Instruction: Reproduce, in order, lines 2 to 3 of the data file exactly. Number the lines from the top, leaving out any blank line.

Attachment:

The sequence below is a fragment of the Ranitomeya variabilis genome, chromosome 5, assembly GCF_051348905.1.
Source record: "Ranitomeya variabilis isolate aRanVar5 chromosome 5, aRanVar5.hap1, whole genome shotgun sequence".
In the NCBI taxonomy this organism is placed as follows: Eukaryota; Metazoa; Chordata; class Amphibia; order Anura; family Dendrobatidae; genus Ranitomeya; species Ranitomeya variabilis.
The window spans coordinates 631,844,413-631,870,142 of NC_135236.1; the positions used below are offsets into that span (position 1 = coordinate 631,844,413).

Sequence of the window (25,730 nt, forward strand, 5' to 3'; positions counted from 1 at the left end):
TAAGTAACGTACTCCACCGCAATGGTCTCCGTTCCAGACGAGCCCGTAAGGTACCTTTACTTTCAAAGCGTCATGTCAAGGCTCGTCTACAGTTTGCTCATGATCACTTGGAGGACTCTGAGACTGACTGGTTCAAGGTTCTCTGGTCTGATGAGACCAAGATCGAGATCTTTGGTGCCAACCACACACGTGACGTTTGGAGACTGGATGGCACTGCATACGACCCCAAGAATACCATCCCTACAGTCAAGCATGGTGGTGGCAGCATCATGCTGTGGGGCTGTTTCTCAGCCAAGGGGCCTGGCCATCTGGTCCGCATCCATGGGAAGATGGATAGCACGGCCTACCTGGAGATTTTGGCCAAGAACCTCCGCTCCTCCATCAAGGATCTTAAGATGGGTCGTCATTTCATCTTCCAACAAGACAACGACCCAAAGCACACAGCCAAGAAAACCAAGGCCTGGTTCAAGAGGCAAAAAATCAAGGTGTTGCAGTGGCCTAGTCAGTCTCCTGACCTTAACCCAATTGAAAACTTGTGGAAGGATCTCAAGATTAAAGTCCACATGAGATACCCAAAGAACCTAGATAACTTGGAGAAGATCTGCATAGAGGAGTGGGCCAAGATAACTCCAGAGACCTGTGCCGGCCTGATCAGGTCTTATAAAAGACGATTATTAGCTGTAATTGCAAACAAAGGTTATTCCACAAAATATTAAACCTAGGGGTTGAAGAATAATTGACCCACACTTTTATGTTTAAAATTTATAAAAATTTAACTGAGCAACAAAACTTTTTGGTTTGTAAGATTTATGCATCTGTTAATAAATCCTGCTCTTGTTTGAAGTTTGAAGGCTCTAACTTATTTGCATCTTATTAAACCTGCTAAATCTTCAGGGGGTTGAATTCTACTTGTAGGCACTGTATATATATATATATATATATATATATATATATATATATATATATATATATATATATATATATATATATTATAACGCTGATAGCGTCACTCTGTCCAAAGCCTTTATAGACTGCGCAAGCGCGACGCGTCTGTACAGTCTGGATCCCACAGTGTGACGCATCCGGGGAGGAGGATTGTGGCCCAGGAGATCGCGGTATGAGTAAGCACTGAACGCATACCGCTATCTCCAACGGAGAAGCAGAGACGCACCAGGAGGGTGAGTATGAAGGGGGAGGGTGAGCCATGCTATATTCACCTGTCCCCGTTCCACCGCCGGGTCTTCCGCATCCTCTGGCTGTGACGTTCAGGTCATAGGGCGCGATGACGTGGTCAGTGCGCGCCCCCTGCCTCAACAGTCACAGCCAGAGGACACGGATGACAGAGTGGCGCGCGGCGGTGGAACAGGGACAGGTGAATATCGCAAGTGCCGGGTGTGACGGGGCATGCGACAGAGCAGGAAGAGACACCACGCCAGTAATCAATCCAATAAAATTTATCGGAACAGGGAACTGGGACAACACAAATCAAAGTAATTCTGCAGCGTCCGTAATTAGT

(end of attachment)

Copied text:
Source record: "Ranitomeya variabilis isolate aRanVar5 chromosome 5, aRanVar5.hap1, whole genome shotgun sequence".
In the NCBI taxonomy this organism is placed as follows: Eukaryota; Metazoa; Chordata; class Amphibia; order Anura; family Dendrobatidae; genus Ranitomeya; species Ranitomeya variabilis.